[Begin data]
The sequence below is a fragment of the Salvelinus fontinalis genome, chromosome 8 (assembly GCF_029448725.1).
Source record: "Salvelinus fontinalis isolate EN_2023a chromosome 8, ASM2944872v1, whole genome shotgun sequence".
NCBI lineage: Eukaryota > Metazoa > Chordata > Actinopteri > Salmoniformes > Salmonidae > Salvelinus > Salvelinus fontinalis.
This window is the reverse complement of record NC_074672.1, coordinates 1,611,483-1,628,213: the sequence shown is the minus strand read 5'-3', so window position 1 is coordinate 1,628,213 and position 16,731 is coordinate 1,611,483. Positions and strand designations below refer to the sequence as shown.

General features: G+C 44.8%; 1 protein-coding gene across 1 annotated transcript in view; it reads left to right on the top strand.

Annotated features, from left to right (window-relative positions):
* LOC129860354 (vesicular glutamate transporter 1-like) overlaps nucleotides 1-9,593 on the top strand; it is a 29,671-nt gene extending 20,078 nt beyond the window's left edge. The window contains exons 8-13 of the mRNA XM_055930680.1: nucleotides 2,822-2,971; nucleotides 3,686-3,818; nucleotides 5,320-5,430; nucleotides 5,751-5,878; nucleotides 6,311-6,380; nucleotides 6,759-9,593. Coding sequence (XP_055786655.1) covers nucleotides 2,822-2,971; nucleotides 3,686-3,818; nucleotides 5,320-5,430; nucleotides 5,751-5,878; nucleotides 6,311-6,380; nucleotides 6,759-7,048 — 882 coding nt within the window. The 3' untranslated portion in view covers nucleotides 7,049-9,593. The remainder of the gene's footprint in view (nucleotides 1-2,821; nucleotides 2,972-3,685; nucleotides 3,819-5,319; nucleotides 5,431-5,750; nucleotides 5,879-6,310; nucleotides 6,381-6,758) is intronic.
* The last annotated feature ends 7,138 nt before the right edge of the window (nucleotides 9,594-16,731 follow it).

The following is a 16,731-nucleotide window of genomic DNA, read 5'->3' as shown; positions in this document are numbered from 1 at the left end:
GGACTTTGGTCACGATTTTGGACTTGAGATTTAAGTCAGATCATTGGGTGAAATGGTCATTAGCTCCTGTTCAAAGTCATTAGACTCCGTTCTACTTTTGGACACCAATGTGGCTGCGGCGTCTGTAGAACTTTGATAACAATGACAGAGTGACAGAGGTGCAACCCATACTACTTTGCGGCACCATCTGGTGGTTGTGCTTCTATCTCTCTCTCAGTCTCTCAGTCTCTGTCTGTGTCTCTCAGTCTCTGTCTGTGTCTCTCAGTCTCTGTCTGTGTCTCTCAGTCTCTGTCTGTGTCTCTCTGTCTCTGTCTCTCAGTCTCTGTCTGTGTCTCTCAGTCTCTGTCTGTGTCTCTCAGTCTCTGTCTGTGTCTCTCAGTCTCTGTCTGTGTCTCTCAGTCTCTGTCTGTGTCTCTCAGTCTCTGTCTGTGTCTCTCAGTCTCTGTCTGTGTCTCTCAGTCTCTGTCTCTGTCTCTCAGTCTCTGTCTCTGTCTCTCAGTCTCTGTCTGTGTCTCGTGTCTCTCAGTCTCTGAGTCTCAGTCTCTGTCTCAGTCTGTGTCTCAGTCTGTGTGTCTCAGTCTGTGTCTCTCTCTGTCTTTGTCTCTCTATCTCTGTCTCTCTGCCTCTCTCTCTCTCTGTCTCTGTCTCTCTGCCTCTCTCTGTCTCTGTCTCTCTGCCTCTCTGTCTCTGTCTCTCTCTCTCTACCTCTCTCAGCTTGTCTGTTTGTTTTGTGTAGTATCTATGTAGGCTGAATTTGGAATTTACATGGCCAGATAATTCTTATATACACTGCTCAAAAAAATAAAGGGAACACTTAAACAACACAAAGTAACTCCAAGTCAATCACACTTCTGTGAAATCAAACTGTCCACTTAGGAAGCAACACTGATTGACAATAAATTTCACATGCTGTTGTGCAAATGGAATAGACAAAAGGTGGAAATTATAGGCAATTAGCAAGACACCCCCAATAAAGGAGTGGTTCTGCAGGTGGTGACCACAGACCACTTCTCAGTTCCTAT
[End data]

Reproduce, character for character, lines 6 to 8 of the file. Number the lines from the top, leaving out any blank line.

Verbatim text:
Annotated features, from left to right (window-relative positions):
* LOC129860354 (vesicular glutamate transporter 1-like) overlaps nucleotides 1-9,593 on the top strand; it is a 29,671-nt gene extending 20,078 nt beyond the window's left edge. The window contains exons 8-13 of the mRNA XM_055930680.1: nucleotides 2,822-2,971; nucleotides 3,686-3,818; nucleotides 5,320-5,430; nucleotides 5,751-5,878; nucleotides 6,311-6,380; nucleotides 6,759-9,593. Coding sequence (XP_055786655.1) covers nucleotides 2,822-2,971; nucleotides 3,686-3,818; nucleotides 5,320-5,430; nucleotides 5,751-5,878; nucleotides 6,311-6,380; nucleotides 6,759-7,048 — 882 coding nt within the window. The 3' untranslated portion in view covers nucleotides 7,049-9,593. The remainder of the gene's footprint in view (nucleotides 1-2,821; nucleotides 2,972-3,685; nucleotides 3,819-5,319; nucleotides 5,431-5,750; nucleotides 5,879-6,310; nucleotides 6,381-6,758) is intronic.
* The last annotated feature ends 7,138 nt before the right edge of the window (nucleotides 9,594-16,731 follow it).